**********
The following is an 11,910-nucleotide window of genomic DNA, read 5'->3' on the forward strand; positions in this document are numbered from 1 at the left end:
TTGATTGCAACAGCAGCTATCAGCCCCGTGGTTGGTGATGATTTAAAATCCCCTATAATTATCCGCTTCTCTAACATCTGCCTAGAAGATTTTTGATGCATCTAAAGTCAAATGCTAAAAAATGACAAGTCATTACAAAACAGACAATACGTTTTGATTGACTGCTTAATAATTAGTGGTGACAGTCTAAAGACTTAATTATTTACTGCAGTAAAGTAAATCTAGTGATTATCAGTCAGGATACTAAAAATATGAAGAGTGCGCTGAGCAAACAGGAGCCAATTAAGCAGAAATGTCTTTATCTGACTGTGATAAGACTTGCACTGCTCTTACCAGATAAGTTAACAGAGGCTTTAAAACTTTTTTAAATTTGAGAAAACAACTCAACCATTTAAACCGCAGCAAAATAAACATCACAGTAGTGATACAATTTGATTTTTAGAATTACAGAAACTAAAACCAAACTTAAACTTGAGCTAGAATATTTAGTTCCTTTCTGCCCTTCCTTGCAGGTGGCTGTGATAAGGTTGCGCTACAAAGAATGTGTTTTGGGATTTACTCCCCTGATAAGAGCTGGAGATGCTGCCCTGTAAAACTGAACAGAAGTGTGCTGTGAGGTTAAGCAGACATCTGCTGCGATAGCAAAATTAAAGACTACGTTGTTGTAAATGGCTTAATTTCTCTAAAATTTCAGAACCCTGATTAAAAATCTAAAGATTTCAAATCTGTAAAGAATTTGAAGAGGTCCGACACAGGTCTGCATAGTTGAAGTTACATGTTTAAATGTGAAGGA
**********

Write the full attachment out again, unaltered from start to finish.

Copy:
The following is an 11,910-nucleotide window of genomic DNA, read 5'->3' on the forward strand; positions in this document are numbered from 1 at the left end:
TTGATTGCAACAGCAGCTATCAGCCCCGTGGTTGGTGATGATTTAAAATCCCCTATAATTATCCGCTTCTCTAACATCTGCCTAGAAGATTTTTGATGCATCTAAAGTCAAATGCTAAAAAATGACAAGTCATTACAAAACAGACAATACGTTTTGATTGACTGCTTAATAATTAGTGGTGACAGTCTAAAGACTTAATTATTTACTGCAGTAAAGTAAATCTAGTGATTATCAGTCAGGATACTAAAAATATGAAGAGTGCGCTGAGCAAACAGGAGCCAATTAAGCAGAAATGTCTTTATCTGACTGTGATAAGACTTGCACTGCTCTTACCAGATAAGTTAACAGAGGCTTTAAAACTTTTTTAAATTTGAGAAAACAACTCAACCATTTAAACCGCAGCAAAATAAACATCACAGTAGTGATACAATTTGATTTTTAGAATTACAGAAACTAAAACCAAACTTAAACTTGAGCTAGAATATTTAGTTCCTTTCTGCCCTTCCTTGCAGGTGGCTGTGATAAGGTTGCGCTACAAAGAATGTGTTTTGGGATTTACTCCCCTGATAAGAGCTGGAGATGCTGCCCTGTAAAACTGAACAGAAGTGTGCTGTGAGGTTAAGCAGACATCTGCTGCGATAGCAAAATTAAAGACTACGTTGTTGTAAATGGCTTAATTTCTCTAAAATTTCAGAACCCTGATTAAAAATCTAAAGATTTCAAATCTGTAAAGAATTTGAAGAGGTCCGACACAGGTCTGCATAGTTGAAGTTACATGTTTAAATGTGAAGGA